In June of 1970, a CH124 Sea King was involved in a rescue mission about 150 kilometers off the coast of Halifax, Nova Scotia. The Sea King, a twin-engined anti-submarine warfare helicopter flown by the Canadian armed forces for more than 50 years, has come to occupy a special place within the lives and shared history of the men and women who worked on them, relied on them, and told stories about them. What happened that June 49 years ago, when the Sea King was still a relatively new addition to the Canadian Armed Forces livery, is just one of those stories, but it’s indelible.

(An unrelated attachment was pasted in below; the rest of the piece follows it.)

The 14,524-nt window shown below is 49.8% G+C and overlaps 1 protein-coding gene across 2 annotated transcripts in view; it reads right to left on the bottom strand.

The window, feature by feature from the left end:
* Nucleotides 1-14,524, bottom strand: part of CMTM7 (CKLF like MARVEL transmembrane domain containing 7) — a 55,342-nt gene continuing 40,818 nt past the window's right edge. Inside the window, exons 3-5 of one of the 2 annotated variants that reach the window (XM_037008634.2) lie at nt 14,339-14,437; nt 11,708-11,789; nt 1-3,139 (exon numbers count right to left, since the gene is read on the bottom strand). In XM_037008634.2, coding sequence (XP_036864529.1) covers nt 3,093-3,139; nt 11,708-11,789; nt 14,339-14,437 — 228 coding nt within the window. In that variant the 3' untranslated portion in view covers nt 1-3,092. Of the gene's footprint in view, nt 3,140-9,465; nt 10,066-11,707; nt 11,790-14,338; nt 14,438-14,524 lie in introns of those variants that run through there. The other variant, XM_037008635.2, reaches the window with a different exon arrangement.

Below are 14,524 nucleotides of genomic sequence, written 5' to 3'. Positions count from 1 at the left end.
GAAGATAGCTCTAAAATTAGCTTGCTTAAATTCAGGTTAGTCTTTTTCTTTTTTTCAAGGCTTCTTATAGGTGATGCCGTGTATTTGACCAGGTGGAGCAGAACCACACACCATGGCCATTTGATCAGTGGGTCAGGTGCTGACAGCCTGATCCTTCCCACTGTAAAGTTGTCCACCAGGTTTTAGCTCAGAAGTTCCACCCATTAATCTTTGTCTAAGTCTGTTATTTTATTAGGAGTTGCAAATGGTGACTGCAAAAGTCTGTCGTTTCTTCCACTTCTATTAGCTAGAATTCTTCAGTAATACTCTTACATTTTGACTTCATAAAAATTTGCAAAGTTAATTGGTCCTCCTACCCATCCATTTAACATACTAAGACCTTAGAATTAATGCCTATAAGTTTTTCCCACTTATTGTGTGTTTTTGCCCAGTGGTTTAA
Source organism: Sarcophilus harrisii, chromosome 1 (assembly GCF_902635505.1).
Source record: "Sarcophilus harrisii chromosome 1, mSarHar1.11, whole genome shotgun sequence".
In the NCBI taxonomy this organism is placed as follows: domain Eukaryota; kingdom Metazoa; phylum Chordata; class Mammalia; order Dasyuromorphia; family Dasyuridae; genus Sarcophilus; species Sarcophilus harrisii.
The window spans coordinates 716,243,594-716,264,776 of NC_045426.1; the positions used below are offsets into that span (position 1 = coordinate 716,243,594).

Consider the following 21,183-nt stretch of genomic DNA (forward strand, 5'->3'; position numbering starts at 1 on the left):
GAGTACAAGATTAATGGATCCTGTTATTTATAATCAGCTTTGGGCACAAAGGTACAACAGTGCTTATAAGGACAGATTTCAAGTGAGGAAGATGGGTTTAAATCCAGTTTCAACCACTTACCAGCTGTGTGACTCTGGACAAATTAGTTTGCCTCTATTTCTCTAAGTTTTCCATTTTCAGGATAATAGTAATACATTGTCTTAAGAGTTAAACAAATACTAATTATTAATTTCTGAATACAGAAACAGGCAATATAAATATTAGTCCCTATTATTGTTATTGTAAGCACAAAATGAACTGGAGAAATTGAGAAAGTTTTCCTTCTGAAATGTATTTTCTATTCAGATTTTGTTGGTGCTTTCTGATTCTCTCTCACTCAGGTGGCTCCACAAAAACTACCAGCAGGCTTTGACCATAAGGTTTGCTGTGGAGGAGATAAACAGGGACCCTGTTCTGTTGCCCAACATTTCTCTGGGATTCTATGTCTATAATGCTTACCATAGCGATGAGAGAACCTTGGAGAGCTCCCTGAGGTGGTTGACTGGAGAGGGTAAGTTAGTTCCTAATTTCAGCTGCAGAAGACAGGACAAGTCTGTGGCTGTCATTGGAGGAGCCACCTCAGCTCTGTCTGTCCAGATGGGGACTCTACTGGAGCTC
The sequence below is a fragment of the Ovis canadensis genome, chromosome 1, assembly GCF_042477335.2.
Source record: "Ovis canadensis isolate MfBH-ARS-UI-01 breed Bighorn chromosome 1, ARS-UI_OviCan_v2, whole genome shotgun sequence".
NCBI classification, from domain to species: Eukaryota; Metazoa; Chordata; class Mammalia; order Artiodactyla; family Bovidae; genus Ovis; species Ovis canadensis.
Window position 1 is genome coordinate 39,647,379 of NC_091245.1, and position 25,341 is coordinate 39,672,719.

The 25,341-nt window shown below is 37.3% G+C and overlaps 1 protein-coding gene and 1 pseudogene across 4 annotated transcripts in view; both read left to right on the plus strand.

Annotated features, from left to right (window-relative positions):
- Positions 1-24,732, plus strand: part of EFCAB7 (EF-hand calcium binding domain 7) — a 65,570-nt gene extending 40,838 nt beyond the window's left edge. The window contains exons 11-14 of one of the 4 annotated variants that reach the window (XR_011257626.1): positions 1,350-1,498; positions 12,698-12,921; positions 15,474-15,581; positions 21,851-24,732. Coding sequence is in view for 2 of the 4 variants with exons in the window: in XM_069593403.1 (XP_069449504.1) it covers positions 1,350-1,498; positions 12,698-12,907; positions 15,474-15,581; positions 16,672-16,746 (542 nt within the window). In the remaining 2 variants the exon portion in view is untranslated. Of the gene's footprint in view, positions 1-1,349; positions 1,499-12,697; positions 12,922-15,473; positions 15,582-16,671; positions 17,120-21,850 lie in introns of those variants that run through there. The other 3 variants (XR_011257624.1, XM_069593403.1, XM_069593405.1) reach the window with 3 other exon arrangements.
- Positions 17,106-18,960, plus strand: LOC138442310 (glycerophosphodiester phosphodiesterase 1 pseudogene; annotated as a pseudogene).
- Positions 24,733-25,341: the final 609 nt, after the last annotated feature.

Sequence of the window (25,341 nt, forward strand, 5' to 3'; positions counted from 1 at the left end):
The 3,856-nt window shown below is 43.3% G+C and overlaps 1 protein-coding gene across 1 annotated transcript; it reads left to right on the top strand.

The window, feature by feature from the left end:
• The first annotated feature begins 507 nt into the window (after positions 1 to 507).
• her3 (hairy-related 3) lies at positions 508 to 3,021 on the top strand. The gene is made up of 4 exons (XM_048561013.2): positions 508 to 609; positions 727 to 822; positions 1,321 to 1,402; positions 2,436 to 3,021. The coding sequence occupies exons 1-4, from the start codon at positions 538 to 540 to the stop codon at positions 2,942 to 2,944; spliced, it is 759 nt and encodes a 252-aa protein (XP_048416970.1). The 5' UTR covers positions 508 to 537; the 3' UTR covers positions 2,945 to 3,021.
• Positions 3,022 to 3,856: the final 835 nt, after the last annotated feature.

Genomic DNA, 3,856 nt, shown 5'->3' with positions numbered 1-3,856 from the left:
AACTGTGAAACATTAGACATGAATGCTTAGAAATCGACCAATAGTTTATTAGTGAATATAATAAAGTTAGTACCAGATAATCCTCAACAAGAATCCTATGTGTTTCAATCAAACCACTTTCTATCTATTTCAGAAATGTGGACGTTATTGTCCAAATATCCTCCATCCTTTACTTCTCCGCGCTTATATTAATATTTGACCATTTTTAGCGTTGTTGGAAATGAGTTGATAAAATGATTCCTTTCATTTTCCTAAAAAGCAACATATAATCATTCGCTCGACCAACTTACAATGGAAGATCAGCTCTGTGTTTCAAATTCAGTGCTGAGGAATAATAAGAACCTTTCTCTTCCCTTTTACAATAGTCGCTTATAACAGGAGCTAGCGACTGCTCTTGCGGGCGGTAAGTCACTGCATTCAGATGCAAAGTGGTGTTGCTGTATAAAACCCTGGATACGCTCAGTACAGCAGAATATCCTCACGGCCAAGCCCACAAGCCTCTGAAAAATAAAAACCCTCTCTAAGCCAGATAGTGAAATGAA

A mixed crew of four boarded a Sea King on that Friday afternoon and headed out in search of some Canadian fishermen that had been set adrift when their ship was cut in half by a Russian trawler. This event made news earlier in the day, but a mix-up in the distress call led to the Navy searching where there was nothing to be found. With a renewed sense of urgency, our crew in the Sea King found their fishermen a few hours later, scooped them up, and headed home.